Harry Kaplun, part of 11th Airborne that captured Japanese Prison Camp

This is Harry Kaplun on Sept. 11, 1943 shortly after graduating from jump school. He served in the 11th Airborne Division in the Pacific during the Second World War. Photo provided

Harry Kaplun, who has lived in Venice, Fla. for more than 30 years, was a 22-year-old paratrooper who made a number of jumps as a member of the 457th Field Artillery Battalion of the 11th Airborne Division while fighting in the Pacific during World War II.

The 88-year-old local man was part of an invasion force that rescued more than 2,300, mostly Americans, held by the Japanese in Los Banos Prison Camp in the Philippines on Feb. 21, 1945.

“One paratrooper regiment in our division jumped into the camp and surprised the Japanese guards who were in the process of doing their morning calisthenics,” he said. “They were overwhelmed by the American airborne force. There was little resistance and no American was killed.”

Kaplun puts the finishing touches on a foot bridge in New Guinea. Photo provided

For a few minutes the bewildered prisoners weren’t sure who had rescued them. When they realized what happened to them in a couple of minutes, the detainees were rounded up and put aboard landing craft for the trip across a nearby lake to the Allied side where they were put in Bilibid Prison the Americans were using as a hospital.

The mostly American ex-prisoners had spent the last four years as prisoners of the Japanese. They were primarily civil servants, Catholic priests and nuns taken into custody about the time the Japanese bombed Pearl Harbor forcing the United States into World War II.

“One of the priests we liberated was Father Quinn. He taught school at Fordham University. I asked him if he got back to New York to call the girl I was going to marry, whose maiden name was Quinn. He did call her when he got back to the states,” Kaplun recalled.

After their successful rescue of the prisoners, the 11th Airborne was sent to a rest camp at Lipa, Philippines.

“We were to stay there until Nov. 10, 1945 when we were to begin the invasion of the Japanese home islands,” he explained. “The atom bomb was dropped on the Japanese in August and we were the first Americans to fly into the Tokyo airport two days before Gen. Mac Arthur signed the surrender aboard the Battleship Missouri.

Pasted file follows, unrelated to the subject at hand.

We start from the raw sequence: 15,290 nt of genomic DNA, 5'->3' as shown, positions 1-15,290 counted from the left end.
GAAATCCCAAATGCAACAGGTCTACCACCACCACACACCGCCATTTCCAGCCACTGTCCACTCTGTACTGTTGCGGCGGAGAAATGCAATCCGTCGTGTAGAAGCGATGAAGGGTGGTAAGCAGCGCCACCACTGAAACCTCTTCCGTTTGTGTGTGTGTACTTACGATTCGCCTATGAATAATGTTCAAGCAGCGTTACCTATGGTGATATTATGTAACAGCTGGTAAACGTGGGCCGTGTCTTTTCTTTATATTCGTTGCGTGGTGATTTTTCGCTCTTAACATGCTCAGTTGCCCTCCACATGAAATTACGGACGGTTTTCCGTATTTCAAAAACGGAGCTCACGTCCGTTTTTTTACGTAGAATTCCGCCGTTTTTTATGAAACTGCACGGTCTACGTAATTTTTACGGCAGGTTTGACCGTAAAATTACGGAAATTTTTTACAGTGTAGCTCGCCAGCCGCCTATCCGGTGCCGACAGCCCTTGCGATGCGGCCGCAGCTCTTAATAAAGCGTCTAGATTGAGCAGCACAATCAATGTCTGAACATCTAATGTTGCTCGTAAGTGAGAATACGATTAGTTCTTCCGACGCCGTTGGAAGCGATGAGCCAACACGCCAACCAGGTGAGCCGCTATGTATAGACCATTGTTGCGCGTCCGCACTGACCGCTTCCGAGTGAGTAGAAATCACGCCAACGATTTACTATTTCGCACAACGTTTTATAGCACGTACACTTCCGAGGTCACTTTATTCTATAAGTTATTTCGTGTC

“We had flown from Okinawa with full field packs, our weapons and a couple of parachutes. It was a little strange when our C-54 transports landed and we got off the plane,” he said. “Thousands of Japanese soldiers were standing along the edge of the runway with their backs to us as a sign of respect. After the surrender was signed we became part of the occupation force.

Checking his carbine during a break in the fighting in New Guinea. Photo provided

“We lived along the coast of the northern most home island. We lived in barracks which we were told had been part of the Japanese Army’s equivalent to West Point. During the time I was there the Japanese people were very friendly to us.

“Just before I was scheduled to go home tragedy struck. The pot bellied stove that heated our barracks caught fire one night and five of our troops burned to death,” Kaplun recalled. “It was Dec. 5, 1945.”

When he return to the States and got a chance to visit the parents of one of the young soldiers who died in the barracks fire in Japan, another tragedy hit home.

“When the parents of the dead trooper got word their son survived World War II, but had died in the fire they both committed suicide,” Kaplun said as he grimaced and shook his head 60 years later.

I was discharged from the Army on Jan. 20, 1946,” he said. “I joined the Nassau County Police Department, the third largest police department in the country. When I retired after 24 years, I was the commanding officer of the forensic department.”

Kaplun and his buddies with several Philippine children. He’s the guy in the back row second from the right with the cap. Photo provided.

Then he went to work at Metropolitan Hospital in Manhattan, one of the seven hospitals in New York City. He stayed there until he was 58 and his youngest son graduated from college. He retired once more.

Kaplun and his late wife, Mary Elizabeth, moved to Venice in 1978. She died four years ago. They have three sons: Harry, Richard and Paul, seven grandchildren and four great-grandchildren.

Kaplun’s File

Name: Harry G. Kaplun
D.O.B: 11 March 1924
Hometown: Bethlehem, Pa.
Currently: Port Charlotte, Fla.
Entered Service: 20 Jan. 1943
Discharged: 18 Jan. 1946
Rank: Staff Sgt.
Unit: 11th Airborne
Commendations: American Service medal, World War II Victory Medal, Asiatic-Pacific medal, Good Conduct medal
Battles/Campaigns: Pacific Theatre

This story was first published in the Charlotte Sun newspaper, Port Charlotte, Florida on Monday, Aug. 6, 2012 and is republished with permission.

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  1. Very interesting story. It’s fascinating to see how the Airborne played a very important role, even in the Pacific Theatre. I recently came across a helmet of C.L. Hamilton, from Standish Mi., who was in the 457th. Did you know him?

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